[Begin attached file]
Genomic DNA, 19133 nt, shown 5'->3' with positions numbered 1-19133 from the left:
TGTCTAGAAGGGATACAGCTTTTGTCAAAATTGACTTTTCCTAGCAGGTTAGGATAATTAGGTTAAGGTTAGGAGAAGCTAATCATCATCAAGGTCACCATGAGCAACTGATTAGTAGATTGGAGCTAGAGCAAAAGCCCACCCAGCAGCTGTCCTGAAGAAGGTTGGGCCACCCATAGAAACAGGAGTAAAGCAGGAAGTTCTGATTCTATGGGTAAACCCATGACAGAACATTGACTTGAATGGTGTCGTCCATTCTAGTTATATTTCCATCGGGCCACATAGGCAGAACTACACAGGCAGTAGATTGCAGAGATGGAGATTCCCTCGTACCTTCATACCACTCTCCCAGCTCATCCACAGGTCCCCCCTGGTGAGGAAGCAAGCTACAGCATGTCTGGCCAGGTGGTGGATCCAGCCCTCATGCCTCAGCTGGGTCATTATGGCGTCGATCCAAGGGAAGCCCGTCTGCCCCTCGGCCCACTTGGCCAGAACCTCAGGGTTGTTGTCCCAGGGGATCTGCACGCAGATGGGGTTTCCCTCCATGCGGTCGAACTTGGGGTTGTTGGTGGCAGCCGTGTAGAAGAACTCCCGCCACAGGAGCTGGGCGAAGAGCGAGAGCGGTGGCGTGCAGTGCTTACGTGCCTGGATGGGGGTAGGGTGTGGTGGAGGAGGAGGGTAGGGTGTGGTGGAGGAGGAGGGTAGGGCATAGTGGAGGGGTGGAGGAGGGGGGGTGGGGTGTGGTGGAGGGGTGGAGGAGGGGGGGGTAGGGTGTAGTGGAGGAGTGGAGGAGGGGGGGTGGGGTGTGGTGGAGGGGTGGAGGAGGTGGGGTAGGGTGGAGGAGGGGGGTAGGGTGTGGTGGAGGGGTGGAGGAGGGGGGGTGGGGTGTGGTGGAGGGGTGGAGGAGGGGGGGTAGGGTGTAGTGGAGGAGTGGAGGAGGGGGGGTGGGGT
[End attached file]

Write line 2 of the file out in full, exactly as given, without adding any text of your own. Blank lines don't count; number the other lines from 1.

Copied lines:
TGTCTAGAAGGGATACAGCTTTTGTCAAAATTGACTTTTCCTAGCAGGTTAGGATAATTAGGTTAAGGTTAGGAGAAGCTAATCATCATCAAGGTCACCATGAGCAACTGATTAGTAGATTGGAGCTAGAGCAAAAGCCCACCCAGCAGCTGTCCTGAAGAAGGTTGGGCCACCCATAGAAACAGGAGTAAAGCAGGAAGTTCTGATTCTATGGGTAAACCCATGACAGAACATTGACTTGAATGGTGTCGTCCATTCTAGTTATATTTCCATCGGGCCACATAGGCAGAACTACACAGGCAGTAGATTGCAGAGATGGAGATTCCCTCGTACCTTCATACCACTCTCCCAGCTCATCCACAGGTCCCCCCTGGTGAGGAAGCAAGCTACAGCATGTCTGGCCAGGTGGTGGATCCAGCCCTCATGCCTCAGCTGGGTCATTATGGCGTCGATCCAAGGGAAGCCCGTCTGCCCCTCGGCCCACTTGGCCAGAACCTCAGGGTTGTTGTCCCAGGGGATCTGCACGCAGATGGGGTTTCCCTCCATGCGGTCGAACTTGGGGTTGTTGGTGGCAGCCGTGTAGAAGAACTCCCGCCACAGGAGCTGGGCGAAGAGCGAGAGCGGTGGCGTGCAGTGCTTACGTGCCTGGATGGGGGTAGGGTGTGGTGGAGGAGGAGGGTAGGGTGTGGTGGAGGAGGAGGGTAGGGCATAGTGGAGGGGTGGAGGAGGGGGGGTGGGGTGTGGTGGAGGGGTGGAGGAGGGGGGGGTAGGGTGTAGTGGAGGAGTGGAGGAGGGGGGGTGGGGTGTGGTGGAGGGGTGGAGGAGGTGGGGTAGGGTGGAGGAGGGGGGTAGGGTGTGGTGGAGGGGTGGAGGAGGGGGGGTGGGGTGTGGTGGAGGGGTGGAGGAGGGGGGGTAGGGTGTAGTGGAGGAGTGGAGGAGGGGGGGTGGGGT